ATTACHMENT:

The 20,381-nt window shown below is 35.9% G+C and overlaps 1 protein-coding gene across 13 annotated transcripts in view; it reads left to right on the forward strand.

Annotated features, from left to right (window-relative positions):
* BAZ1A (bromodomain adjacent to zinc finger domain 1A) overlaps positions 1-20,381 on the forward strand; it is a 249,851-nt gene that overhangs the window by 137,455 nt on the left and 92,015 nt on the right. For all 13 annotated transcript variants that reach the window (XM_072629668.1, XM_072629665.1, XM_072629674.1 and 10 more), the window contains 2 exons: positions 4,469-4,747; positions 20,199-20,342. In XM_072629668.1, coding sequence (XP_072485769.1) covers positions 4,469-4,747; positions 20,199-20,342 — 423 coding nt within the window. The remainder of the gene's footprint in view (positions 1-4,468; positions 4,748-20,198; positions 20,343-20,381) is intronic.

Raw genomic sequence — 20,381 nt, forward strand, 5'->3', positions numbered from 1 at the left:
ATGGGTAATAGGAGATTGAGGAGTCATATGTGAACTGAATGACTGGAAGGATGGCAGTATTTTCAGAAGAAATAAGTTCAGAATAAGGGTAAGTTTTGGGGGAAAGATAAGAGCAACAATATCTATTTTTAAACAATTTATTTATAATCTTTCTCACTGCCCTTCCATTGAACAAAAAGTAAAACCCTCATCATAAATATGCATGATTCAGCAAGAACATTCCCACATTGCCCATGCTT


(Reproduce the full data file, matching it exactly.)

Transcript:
The 20,381-nt window shown below is 35.9% G+C and overlaps 1 protein-coding gene across 13 annotated transcripts in view; it reads left to right on the forward strand.

Annotated features, from left to right (window-relative positions):
* BAZ1A (bromodomain adjacent to zinc finger domain 1A) overlaps positions 1-20,381 on the forward strand; it is a 249,851-nt gene that overhangs the window by 137,455 nt on the left and 92,015 nt on the right. For all 13 annotated transcript variants that reach the window (XM_072629668.1, XM_072629665.1, XM_072629674.1 and 10 more), the window contains 2 exons: positions 4,469-4,747; positions 20,199-20,342. In XM_072629668.1, coding sequence (XP_072485769.1) covers positions 4,469-4,747; positions 20,199-20,342 — 423 coding nt within the window. The remainder of the gene's footprint in view (positions 1-4,468; positions 4,748-20,198; positions 20,343-20,381) is intronic.

Raw genomic sequence — 20,381 nt, forward strand, 5'->3', positions numbered from 1 at the left:
ATGGGTAATAGGAGATTGAGGAGTCATATGTGAACTGAATGACTGGAAGGATGGCAGTATTTTCAGAAGAAATAAGTTCAGAATAAGGGTAAGTTTTGGGGGAAAGATAAGAGCAACAATATCTATTTTTAAACAATTTATTTATAATCTTTCTCACTGCCCTTCCATTGAACAAAAAGTAAAACCCTCATCATAAATATGCATGATTCAGCAAGAACATTCCCACATTGCCCATGCTT